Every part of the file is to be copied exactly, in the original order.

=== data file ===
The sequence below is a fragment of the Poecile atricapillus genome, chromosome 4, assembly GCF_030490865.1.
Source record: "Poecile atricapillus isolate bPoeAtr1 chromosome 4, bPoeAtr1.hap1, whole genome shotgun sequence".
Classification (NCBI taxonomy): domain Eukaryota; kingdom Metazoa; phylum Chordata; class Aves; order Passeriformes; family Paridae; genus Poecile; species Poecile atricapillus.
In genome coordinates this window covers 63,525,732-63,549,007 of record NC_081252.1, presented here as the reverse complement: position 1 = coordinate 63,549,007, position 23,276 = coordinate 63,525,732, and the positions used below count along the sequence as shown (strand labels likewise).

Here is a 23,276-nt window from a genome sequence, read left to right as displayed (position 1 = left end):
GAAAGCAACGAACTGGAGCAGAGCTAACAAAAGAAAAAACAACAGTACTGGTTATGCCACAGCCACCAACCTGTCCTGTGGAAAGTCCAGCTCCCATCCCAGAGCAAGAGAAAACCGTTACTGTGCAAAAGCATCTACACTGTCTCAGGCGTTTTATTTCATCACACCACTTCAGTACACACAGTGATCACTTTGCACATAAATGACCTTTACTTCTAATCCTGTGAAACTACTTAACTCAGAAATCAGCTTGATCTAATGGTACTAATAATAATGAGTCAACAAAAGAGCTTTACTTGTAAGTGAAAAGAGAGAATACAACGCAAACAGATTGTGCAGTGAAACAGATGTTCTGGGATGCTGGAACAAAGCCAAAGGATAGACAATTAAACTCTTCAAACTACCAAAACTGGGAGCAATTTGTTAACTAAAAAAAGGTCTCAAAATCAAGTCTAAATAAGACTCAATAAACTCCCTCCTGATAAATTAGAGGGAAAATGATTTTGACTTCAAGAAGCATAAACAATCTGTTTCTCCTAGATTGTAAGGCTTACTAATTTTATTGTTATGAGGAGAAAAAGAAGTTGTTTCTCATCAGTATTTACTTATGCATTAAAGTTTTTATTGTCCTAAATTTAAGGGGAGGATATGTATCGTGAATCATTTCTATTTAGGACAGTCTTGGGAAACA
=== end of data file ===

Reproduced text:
The sequence below is a fragment of the Poecile atricapillus genome, chromosome 4, assembly GCF_030490865.1.
Source record: "Poecile atricapillus isolate bPoeAtr1 chromosome 4, bPoeAtr1.hap1, whole genome shotgun sequence".
Classification (NCBI taxonomy): domain Eukaryota; kingdom Metazoa; phylum Chordata; class Aves; order Passeriformes; family Paridae; genus Poecile; species Poecile atricapillus.
In genome coordinates this window covers 63,525,732-63,549,007 of record NC_081252.1, presented here as the reverse complement: position 1 = coordinate 63,549,007, position 23,276 = coordinate 63,525,732, and the positions used below count along the sequence as shown (strand labels likewise).

Here is a 23,276-nt window from a genome sequence, read left to right as displayed (position 1 = left end):
GAAAGCAACGAACTGGAGCAGAGCTAACAAAAGAAAAAACAACAGTACTGGTTATGCCACAGCCACCAACCTGTCCTGTGGAAAGTCCAGCTCCCATCCCAGAGCAAGAGAAAACCGTTACTGTGCAAAAGCATCTACACTGTCTCAGGCGTTTTATTTCATCACACCACTTCAGTACACACAGTGATCACTTTGCACATAAATGACCTTTACTTCTAATCCTGTGAAACTACTTAACTCAGAAATCAGCTTGATCTAATGGTACTAATAATAATGAGTCAACAAAAGAGCTTTACTTGTAAGTGAAAAGAGAGAATACAACGCAAACAGATTGTGCAGTGAAACAGATGTTCTGGGATGCTGGAACAAAGCCAAAGGATAGACAATTAAACTCTTCAAACTACCAAAACTGGGAGCAATTTGTTAACTAAAAAAAGGTCTCAAAATCAAGTCTAAATAAGACTCAATAAACTCCCTCCTGATAAATTAGAGGGAAAATGATTTTGACTTCAAGAAGCATAAACAATCTGTTTCTCCTAGATTGTAAGGCTTACTAATTTTATTGTTATGAGGAGAAAAAGAAGTTGTTTCTCATCAGTATTTACTTATGCATTAAAGTTTTTATTGTCCTAAATTTAAGGGGAGGATATGTATCGTGAATCATTTCTATTTAGGACAGTCTTGGGAAACA